For her silent auction piece, Elaine selected the green-and-red couture bag largely because it reminded her of Christmas, and its size was sure to guarantee enough material for any concept. The smaller bag also spoke to her and inspired the "tribal hut" and vignette inside the green environment. Recently, Elaine has been working on ideas of ritual and spirituality and used those elements to suggest a story for this imaginative and quirky little world.

Elaine selected the "Green Epi Leather, Louie Vuitton (Noe)," and a hand-held clear and blue bag with a hand-beaded double loop. 

Giovanna Imperia
C'est Ma Griffe
20" necklace
Leather, plastic, aluminum chain

Photo by Jenny Antill
Giovanna Imperia's work focuses on the exploration of the tactile and organic nature of fiber and related materials. She pushes the boundaries of the expected definition of body adornment and 3-D objects through the concept of "transformation"—the idea of actively engaging the user with shaping and transforming the art piece—thus, making the user part of the creative process. 
Giovanna's work has been shown in many juried and invitational national and international exhibits. Selected work has also been reproduced in textile and jewelry books and can be found in private and museum collections.
Giovanna chose this bag for her dynamic necklace because it is a staple in any brand-conscious/obsessed woman's wardrobe and represents an icon of conspicuous consumption. The most important element of this is the visibility of the brand itself; however, by using only the labels, Giovanna changed the identification. The item is no longer recognizable as a couture bag, but as one of her original pieces.

Giovanna selected the "Louie Vuitton Monogram (Speedy)" and a lucite bag from the 1940s.

Masumi Kataoka
6" x 3.5" each
Snake, crocodile, steel, brass, magnet

Photo by Jenny Antill
Masumi Kataoka is a metal and jewelry artist who is interested in emphasizing the intimate nature of jewelry as an object. In her previous work, she used human hair as a medium because she was interested in how the works blended into the body. She frequently uses rawhide in her recent work. She likes how materials can carry or suggest certain meanings or qualities: "I think a lot about how jewelry relates to the body. I have been focusing on using materials that may suggest the body, or relate to the body to make the piece more intimate to the wearer."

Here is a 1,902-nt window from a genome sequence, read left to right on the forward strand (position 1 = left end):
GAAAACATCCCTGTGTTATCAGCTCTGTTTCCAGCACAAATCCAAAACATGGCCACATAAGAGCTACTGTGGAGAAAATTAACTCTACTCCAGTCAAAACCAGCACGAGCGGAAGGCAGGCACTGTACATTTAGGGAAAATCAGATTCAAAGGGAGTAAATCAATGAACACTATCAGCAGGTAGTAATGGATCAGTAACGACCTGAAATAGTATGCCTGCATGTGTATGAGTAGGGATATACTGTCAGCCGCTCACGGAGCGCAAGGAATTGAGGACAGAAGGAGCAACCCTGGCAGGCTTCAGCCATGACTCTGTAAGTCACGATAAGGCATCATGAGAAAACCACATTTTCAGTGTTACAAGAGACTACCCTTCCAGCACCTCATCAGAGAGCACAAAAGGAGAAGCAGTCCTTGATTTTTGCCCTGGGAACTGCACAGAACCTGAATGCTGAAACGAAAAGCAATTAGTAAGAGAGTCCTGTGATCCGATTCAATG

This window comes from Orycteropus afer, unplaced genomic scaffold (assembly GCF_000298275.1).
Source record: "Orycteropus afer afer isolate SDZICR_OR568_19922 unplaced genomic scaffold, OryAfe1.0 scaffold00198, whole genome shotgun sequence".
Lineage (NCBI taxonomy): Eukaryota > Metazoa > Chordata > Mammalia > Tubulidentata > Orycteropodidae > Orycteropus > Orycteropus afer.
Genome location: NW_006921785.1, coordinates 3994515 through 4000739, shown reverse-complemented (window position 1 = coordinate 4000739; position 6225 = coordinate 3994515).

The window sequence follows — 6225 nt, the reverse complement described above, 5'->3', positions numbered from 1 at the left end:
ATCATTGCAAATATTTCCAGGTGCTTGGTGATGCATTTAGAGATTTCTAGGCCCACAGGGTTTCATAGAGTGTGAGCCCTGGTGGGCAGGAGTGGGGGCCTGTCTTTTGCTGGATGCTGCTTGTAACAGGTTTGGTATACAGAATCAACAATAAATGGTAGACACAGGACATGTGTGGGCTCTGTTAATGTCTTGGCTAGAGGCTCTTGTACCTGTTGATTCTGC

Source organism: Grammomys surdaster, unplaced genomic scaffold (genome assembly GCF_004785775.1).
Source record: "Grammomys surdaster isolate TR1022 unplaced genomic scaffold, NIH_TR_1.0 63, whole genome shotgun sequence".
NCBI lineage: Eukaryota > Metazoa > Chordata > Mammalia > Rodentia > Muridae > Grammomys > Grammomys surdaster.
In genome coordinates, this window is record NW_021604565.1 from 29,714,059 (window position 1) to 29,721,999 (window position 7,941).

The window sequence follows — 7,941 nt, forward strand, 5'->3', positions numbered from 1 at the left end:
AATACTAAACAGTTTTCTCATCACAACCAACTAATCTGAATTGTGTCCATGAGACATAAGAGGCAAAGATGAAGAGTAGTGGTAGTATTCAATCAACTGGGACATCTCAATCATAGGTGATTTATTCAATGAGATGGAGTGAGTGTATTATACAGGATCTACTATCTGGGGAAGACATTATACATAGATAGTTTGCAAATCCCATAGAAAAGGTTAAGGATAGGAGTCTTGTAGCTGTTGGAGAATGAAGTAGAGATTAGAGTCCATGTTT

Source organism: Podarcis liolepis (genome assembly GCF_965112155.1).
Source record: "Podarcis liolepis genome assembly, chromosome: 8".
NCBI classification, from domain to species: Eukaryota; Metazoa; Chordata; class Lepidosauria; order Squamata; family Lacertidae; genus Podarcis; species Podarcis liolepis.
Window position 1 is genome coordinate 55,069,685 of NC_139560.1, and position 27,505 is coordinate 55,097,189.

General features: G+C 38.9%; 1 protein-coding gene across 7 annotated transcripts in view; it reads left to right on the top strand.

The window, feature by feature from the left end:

Masumi earned a MFA in Metal Jewelry at the University of North Texas, Denton, and a BFA in Metal/Jewelry at Northern Arizona University, Flagstaff.
For this project, Masumi Kataoka was inspired by the origin of her bags' animal materials, a snake and an alligator. The merry, fresco-inspired imagery on the snakeskin purse inspired her to create a fairytale-like scenario--a simple kiss between reptilian friends.

Masumi chose a brown alligator handbag, 1950s – 1960s, and a reptile bag with fresco scene.

Edward McCartney
7" wide, 18" necklace
Vintage, French-cut steel beads; brass; sterling silver; silk satin; hematite

Photo by Jenny Antill
Edward McCartney is a mixed-media and jewelry artist living and creating in Houston, Texas. For the past 10 years, he has honed his craft as an art jeweler, and much of his work involves pushing the boundaries of body adornment and traditional ornament. Edward states, "When the narrative is requisite, I find expression in both small and large sculptural forms, often with the preciousness, detail, or vocabulary of the jeweler's eye. I adore the transformation of materials and wish to provoke new ways of seeing, within myself and the viewer who participates in my work." Edward is active within a community of artists, collectors, and galleries locally and nationally.
It was the beading on the purse that first caught Edward's eye for this project. Keeping the same free-flowing movement the bag had, he created a stunning draped necklace. This piece follows nicely in his tradition of creating beautiful artworks from unexpected objects. 

Edward chose a French-cut steel bag, made in France in the early 1900s.

Pam Sager
Satchel Purse
12" x 12" x 9"
Industrial felt, faux leather

Photo by Jenny Antill
Pam Sager grew up watching her grandmothers knit and quilt and completed her first quilt when she was 19. She was also influenced by her engineering father and grew up with a fascination for the artistic use of building and manufacturing materials. This fascination, combined with her love of textiles, led to a career as an interior designer and, later, as a fiber artist working primarily in industrial felt.

"I enjoy the challenge of working in three dimensions and constructing workable pieces within the parameters offered by the systemic qualities of felt. . . The inherent properties of industrial felt, such as density and strength, make it a suitable medium for pieces where form is a priority. I also enjoy using materials in unconventional ways."

Pam holds a BS,Magna Cum Laude, in Interior Design, from Northern Arizona University. Her work was recently exhibited in the Houston Area Fiber Artists' 2009 Juried Exhibition at Archway Gallery, where she won the "Juror's Choice Award." She is a member of the Houston Association of Fiber Artists and Studio Art Quilt Associates, among other professional organizations.
Pam approached this project as if she were designing her own line of couture bags. Combining her love of industrial felt and the process of weaving it into an existing item was a way to explore new avenues in design and materials. The addition of the felt accents the texture of the original fabric, while highlighting the color and feel of the wool.

Pam chose the "Louis Vuitton Monogram Drawstring (Noe)."

Leslie Shershow
2 ½" x 5"
Walnut, leather, brass

Photo by Jenny Antill

Leslie Shershow
2 ½" x 5 ½," 18" long
Mequite, leather, brass

Photo by Jenny Antill